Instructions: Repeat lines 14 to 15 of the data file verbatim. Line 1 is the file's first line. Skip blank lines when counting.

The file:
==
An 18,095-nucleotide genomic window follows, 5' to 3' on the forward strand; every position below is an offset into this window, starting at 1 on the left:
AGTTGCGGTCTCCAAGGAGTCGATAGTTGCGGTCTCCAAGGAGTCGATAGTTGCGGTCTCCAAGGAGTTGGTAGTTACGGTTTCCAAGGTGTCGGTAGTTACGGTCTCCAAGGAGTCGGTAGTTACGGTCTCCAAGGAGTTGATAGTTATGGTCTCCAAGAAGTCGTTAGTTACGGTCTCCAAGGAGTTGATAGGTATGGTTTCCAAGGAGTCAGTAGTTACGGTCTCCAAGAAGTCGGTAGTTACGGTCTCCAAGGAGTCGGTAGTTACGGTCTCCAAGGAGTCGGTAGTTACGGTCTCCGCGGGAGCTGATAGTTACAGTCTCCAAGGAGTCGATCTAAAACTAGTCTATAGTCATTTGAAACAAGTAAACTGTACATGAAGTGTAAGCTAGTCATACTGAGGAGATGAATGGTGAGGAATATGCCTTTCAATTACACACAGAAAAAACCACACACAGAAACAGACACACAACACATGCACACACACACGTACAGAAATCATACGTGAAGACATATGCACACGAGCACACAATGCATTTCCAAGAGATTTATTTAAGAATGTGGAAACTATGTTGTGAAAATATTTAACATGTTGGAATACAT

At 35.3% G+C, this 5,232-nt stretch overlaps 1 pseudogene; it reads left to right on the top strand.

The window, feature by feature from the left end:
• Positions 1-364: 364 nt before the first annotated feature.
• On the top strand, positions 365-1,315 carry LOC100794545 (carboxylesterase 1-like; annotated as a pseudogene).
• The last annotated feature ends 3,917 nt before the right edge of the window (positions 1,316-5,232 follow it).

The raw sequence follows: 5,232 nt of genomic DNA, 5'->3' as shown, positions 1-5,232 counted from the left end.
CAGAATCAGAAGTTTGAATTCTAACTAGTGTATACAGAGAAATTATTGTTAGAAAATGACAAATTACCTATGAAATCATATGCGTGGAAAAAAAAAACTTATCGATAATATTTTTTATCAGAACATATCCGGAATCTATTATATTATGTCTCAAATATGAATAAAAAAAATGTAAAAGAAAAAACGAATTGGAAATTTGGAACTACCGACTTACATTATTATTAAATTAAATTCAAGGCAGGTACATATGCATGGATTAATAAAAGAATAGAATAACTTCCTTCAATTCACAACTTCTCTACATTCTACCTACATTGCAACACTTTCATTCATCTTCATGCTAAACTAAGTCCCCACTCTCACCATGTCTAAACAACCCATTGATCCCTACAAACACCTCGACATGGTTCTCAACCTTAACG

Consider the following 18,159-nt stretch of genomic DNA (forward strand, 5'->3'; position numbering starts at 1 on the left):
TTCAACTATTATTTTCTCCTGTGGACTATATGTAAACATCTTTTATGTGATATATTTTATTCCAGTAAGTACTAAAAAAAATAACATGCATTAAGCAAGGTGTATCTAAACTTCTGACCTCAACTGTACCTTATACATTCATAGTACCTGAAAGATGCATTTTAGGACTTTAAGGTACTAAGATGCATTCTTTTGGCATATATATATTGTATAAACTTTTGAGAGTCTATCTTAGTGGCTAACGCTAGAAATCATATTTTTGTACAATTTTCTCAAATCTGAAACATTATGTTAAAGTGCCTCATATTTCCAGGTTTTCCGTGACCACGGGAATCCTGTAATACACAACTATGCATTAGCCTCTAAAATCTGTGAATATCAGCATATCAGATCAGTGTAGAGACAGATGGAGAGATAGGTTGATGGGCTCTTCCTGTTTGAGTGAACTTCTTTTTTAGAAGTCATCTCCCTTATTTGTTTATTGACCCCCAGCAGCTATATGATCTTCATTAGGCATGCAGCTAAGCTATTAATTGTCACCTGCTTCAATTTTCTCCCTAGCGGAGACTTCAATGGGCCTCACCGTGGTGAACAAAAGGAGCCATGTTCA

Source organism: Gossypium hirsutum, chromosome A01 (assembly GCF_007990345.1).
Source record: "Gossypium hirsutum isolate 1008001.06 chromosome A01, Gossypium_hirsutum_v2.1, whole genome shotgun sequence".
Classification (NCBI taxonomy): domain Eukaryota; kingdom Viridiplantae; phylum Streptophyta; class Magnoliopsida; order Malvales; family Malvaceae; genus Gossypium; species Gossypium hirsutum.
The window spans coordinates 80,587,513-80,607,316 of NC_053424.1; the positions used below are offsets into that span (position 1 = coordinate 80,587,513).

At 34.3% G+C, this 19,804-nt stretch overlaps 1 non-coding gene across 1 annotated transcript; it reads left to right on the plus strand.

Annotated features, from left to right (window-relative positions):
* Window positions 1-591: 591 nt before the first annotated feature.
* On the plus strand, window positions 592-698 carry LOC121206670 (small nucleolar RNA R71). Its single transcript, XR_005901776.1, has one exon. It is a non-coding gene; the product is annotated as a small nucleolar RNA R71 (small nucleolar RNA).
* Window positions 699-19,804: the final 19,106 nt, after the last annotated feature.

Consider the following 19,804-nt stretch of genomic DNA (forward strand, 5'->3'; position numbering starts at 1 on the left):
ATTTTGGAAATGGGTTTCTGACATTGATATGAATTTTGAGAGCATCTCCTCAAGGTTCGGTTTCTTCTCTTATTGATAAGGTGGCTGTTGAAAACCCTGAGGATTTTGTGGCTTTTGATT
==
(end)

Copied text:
Classification (NCBI taxonomy): domain Eukaryota; kingdom Viridiplantae; phylum Streptophyta; class Magnoliopsida; order Malvales; family Malvaceae; genus Gossypium; species Gossypium hirsutum.
The window spans coordinates 80,587,513-80,607,316 of NC_053424.1; the positions used below are offsets into that span (position 1 = coordinate 80,587,513).